Science and its Publics Lecture Series

The Canadian Centre for Ethics in Public Affairs and the Situating Science Knowledge Cluster present:

Science and its Publics Lecture Series

A multi-part series examining the roles of the public in the translation and understanding of the knowledge of science

Part 3: Provenance and the Role of the Public Museum: How the Life Stories of Artifacts Challenge Traditional Accounts of Science and History

Tuesday, March 8, 2011, 7:30pm ADT
Small Craft Gallery
Maritime Museum of the Atlantic
1675 Lower Water Street
Halifax, NS
Live streamed on

Dr. David Pantalony, Curator of Physical Sciences and Medicine at the Canadian Science and Technology Museum and Adjunct Professor in the Department of History at the University of Ottawa presents a lecture on the role of the museum in translating accounts of science and history. Provenance, or the life stories of objects, is one of the foundations of collection work at a museum. It provides depth and meaning to artifacts. It can also be loaded with uncomfortable findings, potential controversy and
ethical dilemmas. Science museums have avoided these issues and potential opportunities by not investing in serious provenance research. They have preserved and presented artifacts as general types without reference to their real, material lives and histories. This situation is changing and will have a dramatic impact on how science is understood by the public.

This event marks the third part of a multi-part national series on Science and its Publics created by the Situating Science Strategic Knowledge Cluster, ( <> ) and the Canadian Centre for Ethics in Public Affairs, ( <> ).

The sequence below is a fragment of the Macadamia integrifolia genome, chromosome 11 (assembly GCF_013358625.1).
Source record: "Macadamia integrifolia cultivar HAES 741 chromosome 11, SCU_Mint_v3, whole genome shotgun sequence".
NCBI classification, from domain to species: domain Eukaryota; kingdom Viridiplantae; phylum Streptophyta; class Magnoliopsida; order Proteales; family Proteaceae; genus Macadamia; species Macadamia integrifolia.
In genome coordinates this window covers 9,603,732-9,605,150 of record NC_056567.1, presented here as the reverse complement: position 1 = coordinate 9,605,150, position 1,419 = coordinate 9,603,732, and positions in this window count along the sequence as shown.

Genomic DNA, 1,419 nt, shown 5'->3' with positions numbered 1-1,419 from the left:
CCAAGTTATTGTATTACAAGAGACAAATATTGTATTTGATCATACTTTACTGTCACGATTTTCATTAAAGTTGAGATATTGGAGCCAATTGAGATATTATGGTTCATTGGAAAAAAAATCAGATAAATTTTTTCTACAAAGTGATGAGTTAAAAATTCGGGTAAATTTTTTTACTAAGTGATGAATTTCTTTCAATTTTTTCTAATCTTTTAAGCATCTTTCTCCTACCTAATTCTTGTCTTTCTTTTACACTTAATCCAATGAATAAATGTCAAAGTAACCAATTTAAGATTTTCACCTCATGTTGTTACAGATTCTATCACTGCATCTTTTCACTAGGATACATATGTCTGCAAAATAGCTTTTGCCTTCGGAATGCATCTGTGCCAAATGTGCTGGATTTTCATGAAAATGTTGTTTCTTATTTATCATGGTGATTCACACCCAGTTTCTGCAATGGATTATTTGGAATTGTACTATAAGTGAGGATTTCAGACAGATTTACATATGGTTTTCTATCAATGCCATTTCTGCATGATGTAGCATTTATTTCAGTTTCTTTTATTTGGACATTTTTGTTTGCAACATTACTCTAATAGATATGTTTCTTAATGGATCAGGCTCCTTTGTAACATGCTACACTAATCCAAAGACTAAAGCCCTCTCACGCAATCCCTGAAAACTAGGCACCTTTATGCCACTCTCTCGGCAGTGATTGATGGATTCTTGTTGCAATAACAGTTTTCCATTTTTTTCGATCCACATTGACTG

Respondents: Robert Bean, Professor, Nova Scotia College of Art and Design and Ted Cavanagh, Professor, Architecture, Dalhousie University

This presentation is supported by the Maritime Museum of the Atlantic and the Nova Scotian Institute of Science.

Free admission

Reception to follow

About the Science and its Publics Lecture Series:

“Our economy, society and daily life is increasingly shaped by science and technology, yet the juicy details of those conversations are often only heard behind the closed doors of experts.”  That’s according to Situating Science Director, Dr. Gordon McOuat, co-creator of the national Science and Its Publics lecture series. McOuat says “by looking at how scientists communicate with one another, their objects and the outside world, we might spark a dialogue about public engagement, the place of expertise, ethics and the communication of science and technology to the Canadian public.”  For more on the Lecture Series, please visit  <>

About Situating Science:

Created in 2007 with the generous funding of the Social Sciences and Humanities Research Council of Canada Strategic Knowledge Cluster grant, Situating Science is a seven-year project promoting communication and collaboration among humanists and social scientists that are engaged in the study of science and technology. More information is available at

About CCEPA:

CCEPA is a joint venture of the Atlantic School of Theology and Saint Mary’s University in Halifax and provides an arena for critical thinking on, public discussion and research into current ethical challenges in our society.  For further information about the work we do and the types of public lectures we have presented, please visit:  <> Video
links to all their public presentations can be found there.

-Apologies for cross posting-

Please do not hesitate to contact me for further information.
Emily Tector
Project Coordinator
Situating Science
University of King’s College
6350 Coburg Rd
Halifax  NS  B3H 2A1
Phone: (902) 422-1271, ext. 200
Fax: (902) 423-3357